I like an add in of espresso powder too, but now that changes the cookie, right?
I only have two comments that work for me (for "our" cookies :-))
I have had 3 hand surgeries so dishing out the dough is easier for me right after it is mixed rather than after the whole batch chilled overnite.
Messier but easier.
After the balls chill up a bit, I take a measuring cup and flatten them into hocky pucks. I find as they bake they spread out more evenly, but some people like the middle high and thin crisp edges. My perfect cookie is crisp all the way thru- each to their own!!
And like you two, we won't eat a whole batch either. So I just freeze the balls on a sheet pan and then transfer them to a zipper bag. Or I bake them and give them as gifts.
Thanks again for a wonderful read today. Plus no kitchen has me chomping at the bit to get in there and bake.
Hi Rockyrd - I understand the hand surgeries. I have had both hands done. The right hand was done last July and I was out of work for 3 weeks. But it is great now. It is best not to scoop before chilling. I just take the dough out of the fridge and let it come to room temperature. Same thing but a better end result.
Adding espresso powder is fine. It should alter anything but the taste - which sounds good.Sounds like you are getting a new kitchen. How exciting.
Ok Helen if you say chilling first, scooping later will effect the texture, I will try it. Just seems I am always in a hurry, know what I mean? That is why I have always dished them out after mixing. But we are about texture here too so I will try that once my oven gets hooked up.
A friend invited us to their house for the weekend and as a gift she made my husband a big jar of choc chip cookies that were more "tender" I would say. So when she woke up the following morning she was surprised that my husband had lined up a good amount of them out on the counter overnite so they would get hard and stale. More crunchy. You should have seen her face.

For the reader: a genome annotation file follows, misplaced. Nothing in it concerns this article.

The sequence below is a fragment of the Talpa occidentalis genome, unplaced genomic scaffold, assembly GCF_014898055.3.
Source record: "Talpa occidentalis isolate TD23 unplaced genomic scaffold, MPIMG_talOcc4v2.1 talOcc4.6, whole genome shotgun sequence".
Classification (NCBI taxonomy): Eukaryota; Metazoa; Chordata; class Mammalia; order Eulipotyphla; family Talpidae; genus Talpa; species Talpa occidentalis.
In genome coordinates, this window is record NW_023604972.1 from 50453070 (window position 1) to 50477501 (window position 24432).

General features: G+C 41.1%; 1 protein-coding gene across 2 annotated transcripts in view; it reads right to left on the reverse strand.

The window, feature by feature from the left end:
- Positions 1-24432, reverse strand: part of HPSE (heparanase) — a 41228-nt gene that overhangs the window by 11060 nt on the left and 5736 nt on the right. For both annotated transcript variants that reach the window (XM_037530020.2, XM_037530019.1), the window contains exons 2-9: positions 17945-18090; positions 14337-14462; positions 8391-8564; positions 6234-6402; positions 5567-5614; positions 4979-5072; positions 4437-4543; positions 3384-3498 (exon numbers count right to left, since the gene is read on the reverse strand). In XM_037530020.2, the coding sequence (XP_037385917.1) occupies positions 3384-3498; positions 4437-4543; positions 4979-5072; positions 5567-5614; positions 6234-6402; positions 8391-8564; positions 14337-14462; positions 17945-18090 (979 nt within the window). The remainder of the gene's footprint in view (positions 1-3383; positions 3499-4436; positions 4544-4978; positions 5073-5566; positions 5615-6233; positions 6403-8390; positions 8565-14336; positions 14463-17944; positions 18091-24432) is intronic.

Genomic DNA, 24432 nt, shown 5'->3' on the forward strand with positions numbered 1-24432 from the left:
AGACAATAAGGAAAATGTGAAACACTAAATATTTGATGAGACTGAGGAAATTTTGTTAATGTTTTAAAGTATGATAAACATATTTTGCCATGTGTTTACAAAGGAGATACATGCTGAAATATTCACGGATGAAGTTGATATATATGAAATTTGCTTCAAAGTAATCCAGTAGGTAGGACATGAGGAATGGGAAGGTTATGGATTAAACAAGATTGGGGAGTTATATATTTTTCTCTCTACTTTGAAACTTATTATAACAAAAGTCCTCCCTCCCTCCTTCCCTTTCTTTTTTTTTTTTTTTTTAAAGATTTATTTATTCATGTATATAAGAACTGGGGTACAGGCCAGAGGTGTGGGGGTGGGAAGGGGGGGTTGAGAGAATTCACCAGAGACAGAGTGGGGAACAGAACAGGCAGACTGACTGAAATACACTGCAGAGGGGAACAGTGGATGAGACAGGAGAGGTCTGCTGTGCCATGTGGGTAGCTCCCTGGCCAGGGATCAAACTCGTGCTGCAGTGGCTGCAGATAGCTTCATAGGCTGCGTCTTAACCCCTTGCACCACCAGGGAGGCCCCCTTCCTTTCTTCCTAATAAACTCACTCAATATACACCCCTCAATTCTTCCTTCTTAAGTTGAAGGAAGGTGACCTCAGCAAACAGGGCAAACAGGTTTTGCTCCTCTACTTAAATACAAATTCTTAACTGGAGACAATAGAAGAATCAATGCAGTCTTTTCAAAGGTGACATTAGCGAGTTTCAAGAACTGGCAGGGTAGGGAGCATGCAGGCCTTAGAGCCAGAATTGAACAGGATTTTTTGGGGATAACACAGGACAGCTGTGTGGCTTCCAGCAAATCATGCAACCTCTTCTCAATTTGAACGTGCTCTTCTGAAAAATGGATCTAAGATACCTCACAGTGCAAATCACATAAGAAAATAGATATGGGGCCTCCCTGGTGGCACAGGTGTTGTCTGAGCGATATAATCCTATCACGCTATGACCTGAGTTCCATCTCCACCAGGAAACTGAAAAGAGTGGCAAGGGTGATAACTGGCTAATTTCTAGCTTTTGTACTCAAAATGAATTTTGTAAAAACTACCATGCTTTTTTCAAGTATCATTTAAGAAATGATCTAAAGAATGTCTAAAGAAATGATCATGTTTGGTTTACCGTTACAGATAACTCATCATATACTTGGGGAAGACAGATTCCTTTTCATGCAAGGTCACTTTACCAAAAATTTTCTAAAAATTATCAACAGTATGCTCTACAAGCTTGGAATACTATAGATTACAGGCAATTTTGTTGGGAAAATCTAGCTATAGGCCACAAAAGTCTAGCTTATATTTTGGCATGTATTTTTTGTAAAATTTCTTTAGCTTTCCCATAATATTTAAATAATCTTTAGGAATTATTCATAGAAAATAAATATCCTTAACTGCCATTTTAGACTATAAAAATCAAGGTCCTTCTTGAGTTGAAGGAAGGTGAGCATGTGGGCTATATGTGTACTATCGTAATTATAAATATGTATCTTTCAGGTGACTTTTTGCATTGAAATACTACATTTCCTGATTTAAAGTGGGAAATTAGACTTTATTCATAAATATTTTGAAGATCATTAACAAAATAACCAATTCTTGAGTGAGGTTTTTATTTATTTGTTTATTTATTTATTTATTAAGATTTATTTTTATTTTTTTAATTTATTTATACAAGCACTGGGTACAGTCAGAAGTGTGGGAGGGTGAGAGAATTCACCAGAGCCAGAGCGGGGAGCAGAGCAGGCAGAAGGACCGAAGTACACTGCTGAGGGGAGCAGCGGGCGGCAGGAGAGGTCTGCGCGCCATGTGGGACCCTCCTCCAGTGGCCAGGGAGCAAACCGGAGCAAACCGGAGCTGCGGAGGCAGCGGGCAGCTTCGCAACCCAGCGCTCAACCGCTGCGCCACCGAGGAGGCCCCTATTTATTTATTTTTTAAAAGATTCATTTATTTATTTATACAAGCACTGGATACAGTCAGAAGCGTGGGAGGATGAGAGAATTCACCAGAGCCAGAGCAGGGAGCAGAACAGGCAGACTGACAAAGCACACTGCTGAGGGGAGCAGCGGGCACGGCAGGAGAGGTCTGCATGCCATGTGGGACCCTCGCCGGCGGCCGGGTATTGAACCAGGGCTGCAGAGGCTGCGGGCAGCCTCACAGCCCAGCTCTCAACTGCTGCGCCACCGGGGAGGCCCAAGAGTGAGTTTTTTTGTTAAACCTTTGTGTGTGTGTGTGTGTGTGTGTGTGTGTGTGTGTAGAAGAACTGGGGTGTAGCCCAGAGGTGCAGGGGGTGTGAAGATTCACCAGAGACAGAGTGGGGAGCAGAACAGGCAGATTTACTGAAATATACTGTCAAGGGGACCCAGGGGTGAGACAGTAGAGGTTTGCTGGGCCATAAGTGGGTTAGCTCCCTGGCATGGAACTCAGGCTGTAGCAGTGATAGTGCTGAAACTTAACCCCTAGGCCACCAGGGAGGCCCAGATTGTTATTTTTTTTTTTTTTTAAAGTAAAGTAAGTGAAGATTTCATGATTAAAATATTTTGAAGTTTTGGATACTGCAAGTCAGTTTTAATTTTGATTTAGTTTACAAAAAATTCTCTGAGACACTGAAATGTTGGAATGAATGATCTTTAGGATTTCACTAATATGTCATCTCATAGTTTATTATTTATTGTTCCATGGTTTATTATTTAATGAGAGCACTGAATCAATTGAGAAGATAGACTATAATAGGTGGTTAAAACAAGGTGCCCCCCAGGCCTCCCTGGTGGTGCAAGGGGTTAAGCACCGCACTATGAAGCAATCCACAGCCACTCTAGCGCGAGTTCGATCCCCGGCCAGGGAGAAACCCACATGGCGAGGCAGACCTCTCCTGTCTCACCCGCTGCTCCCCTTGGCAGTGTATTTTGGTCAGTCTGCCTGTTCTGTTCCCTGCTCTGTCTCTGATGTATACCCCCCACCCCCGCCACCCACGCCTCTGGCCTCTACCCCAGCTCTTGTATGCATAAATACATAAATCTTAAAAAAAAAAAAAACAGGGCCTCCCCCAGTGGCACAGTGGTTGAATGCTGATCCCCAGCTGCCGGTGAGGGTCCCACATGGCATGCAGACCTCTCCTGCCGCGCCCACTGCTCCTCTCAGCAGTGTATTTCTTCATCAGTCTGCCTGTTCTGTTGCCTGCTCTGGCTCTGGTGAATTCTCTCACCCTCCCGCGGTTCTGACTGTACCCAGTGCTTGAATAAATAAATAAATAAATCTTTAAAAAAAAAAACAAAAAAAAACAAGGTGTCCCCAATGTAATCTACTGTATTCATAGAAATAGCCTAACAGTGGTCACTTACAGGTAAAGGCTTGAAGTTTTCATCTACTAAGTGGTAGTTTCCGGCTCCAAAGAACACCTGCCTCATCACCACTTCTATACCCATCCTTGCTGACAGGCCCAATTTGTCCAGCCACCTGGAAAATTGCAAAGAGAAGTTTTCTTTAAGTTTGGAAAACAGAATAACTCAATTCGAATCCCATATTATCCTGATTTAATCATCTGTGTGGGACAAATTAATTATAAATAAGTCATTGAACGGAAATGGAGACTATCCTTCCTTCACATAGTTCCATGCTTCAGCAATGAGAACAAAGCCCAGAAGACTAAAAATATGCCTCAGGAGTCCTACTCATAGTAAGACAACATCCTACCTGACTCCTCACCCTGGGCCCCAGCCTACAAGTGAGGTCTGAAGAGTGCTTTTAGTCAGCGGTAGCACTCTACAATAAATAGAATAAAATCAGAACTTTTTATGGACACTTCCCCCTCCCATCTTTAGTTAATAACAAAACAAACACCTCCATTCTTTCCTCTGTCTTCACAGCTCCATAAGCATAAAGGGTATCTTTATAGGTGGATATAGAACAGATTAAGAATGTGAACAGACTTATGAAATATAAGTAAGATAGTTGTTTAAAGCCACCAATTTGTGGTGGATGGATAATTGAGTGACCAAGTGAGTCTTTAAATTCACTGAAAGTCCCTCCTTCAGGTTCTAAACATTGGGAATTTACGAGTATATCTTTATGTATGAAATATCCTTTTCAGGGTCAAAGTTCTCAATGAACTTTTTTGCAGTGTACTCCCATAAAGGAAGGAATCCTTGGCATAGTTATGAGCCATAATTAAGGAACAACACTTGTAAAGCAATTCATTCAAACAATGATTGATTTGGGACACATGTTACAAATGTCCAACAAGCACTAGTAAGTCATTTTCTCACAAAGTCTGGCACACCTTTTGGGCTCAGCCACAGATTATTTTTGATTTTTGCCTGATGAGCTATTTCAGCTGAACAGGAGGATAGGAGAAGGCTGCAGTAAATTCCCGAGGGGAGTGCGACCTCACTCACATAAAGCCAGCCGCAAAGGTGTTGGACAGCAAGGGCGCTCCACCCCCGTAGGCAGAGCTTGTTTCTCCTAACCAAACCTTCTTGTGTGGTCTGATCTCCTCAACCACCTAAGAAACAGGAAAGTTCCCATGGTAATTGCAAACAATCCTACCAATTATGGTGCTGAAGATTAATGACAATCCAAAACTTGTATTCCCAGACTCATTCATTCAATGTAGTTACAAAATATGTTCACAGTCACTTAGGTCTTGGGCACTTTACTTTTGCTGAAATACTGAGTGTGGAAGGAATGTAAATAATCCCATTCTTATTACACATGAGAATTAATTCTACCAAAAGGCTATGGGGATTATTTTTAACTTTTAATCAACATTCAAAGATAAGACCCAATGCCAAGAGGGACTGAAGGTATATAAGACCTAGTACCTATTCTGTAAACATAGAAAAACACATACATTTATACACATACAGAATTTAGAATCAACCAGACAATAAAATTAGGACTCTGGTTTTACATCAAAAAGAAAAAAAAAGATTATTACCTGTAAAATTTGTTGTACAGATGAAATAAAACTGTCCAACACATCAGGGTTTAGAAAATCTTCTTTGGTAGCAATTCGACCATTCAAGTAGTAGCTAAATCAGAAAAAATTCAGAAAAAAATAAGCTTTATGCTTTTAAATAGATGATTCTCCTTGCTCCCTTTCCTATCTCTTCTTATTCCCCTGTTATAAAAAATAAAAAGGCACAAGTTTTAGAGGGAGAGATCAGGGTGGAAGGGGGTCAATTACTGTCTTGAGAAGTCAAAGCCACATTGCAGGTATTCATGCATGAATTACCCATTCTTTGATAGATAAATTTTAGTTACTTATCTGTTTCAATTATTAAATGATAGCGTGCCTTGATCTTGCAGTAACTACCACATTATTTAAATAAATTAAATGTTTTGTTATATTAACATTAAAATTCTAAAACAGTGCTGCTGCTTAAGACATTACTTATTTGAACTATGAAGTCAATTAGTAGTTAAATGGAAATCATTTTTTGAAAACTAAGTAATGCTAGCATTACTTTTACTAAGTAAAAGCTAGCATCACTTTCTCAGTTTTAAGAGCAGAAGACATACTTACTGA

What kind of chocolate chips do you like? Or how about chopping chocolate from a bar?
One day I would like your opinion on parchment paper. There are so many kinds. I usually buy the full sized sheets and cut them down as needed. Some is very nice and heavy, holds up to multiple bakings of similar items, but others are so thin and get brittle after one baking. Sure they dont stick, but sometimes the grease leaks thru. How do you know what to buy without being able to open the package?
What about silicone liners? I find cookies steam on them because they are not porous. They are easy to clean and surely reusable.
Thanks for the advice.
Hi Rockyrd: Because I am still active in baking, I get most of my products from commercial bakery suppliers. In fact recently, I thought I needed to get some half sheet parchment liners only to discover when I pulled the box forward, I still had half a box left - about 700! The parchment liners I get are one time use and, depending upon what I am baking, sometimes the grease does come through. Sometimes not.
I have one silicone liner that I use for praline and other boiled sugar products. I have never used it for cookies. I had purveyors who wanted me to buy the silicone mats for my sheet trays when they first came out. I had over 150 trays. The cost was prohibitive. I also don't like the looks after they have been used a lot. They never look clean to me and that is a big deal for me.
I honestly don't know what is out there for consumers. But my bottom line is that is keeps things from sticking and that is all I look for. At the bakery, I had a utility person who did all the dishes. However, I have washed so many dishes in my professional life, it is second nature. At the restaurant, I do my own because I don't want them run through the professional dishwasher because it strips them of their finish, so I hand wash them. Sorry not to be more help.
Thanks for your take on the perfect chocolate chip cookie. We're working hard to eliminate shortening or man made trans fats from all our baked goods for a healthier, more natural cookie. How would you balance your recipe using all butter?
You can use all butter but the cookies will spread more which is the reason for using the Crisco. The Crisco makes a thicker, chewier cookie than all butter. I don't know of any substitution for the Crisco.
Coming from you and with the qualification of PERFECT, I must try this recipe on my next adventure with choc chip cookies
will let you know...
We can never get enough of chocolate chip cookies! I love to see them disappear so quickly. I also like my chocolate chip cookies crispy on the sides and chewy in the centre. I have added all kinds of add ins to these cookies including sour punk and this makes it so much fun to eat and bake :)
Thanx for the Important tips before the recipe. Very handy indeed.